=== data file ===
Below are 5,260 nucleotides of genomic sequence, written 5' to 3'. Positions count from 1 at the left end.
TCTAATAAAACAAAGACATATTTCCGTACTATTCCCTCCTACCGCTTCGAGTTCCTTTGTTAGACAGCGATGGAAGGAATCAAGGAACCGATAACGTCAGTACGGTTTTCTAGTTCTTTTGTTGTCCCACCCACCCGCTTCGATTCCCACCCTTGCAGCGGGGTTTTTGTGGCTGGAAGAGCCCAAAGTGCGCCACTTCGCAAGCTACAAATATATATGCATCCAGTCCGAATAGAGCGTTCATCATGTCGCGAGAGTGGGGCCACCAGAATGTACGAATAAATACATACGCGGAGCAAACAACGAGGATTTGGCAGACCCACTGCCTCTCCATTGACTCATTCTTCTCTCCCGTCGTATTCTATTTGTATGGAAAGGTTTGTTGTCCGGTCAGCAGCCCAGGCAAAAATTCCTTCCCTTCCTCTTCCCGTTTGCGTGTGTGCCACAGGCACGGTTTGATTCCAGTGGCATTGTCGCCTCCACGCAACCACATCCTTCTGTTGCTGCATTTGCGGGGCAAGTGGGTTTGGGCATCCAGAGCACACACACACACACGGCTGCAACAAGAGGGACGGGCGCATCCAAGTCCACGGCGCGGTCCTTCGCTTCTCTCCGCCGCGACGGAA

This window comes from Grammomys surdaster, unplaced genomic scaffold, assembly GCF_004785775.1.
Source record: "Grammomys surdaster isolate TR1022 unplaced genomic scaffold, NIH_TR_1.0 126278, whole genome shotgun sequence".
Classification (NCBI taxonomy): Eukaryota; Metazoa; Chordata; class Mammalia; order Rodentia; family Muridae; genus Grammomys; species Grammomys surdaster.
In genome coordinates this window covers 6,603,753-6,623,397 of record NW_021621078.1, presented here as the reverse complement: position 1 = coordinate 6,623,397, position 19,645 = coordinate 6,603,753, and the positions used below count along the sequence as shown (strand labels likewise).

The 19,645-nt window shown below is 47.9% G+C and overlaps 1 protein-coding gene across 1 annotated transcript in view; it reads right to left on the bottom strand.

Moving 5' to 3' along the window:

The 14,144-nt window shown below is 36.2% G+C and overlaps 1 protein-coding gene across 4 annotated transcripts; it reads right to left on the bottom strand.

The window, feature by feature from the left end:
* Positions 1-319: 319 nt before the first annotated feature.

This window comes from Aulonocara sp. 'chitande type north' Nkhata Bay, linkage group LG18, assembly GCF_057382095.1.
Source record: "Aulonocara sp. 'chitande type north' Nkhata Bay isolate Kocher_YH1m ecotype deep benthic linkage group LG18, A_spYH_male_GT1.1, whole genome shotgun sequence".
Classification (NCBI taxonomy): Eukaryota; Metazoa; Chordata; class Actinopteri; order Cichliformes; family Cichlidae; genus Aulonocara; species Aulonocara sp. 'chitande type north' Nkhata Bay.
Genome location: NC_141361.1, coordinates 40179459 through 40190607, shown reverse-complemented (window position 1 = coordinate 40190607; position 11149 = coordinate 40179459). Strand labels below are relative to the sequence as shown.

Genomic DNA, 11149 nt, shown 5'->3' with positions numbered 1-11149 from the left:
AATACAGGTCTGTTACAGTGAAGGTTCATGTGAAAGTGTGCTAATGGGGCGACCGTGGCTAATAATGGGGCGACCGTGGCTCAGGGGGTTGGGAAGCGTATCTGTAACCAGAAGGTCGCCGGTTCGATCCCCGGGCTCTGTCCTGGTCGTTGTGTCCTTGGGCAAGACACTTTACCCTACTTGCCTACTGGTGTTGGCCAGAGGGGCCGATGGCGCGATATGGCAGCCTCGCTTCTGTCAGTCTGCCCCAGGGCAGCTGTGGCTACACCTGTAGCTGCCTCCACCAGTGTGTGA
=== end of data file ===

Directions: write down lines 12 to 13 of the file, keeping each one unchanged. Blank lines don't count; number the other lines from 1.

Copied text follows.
This window comes from Aulonocara sp. 'chitande type north' Nkhata Bay, linkage group LG18, assembly GCF_057382095.1.
Source record: "Aulonocara sp. 'chitande type north' Nkhata Bay isolate Kocher_YH1m ecotype deep benthic linkage group LG18, A_spYH_male_GT1.1, whole genome shotgun sequence".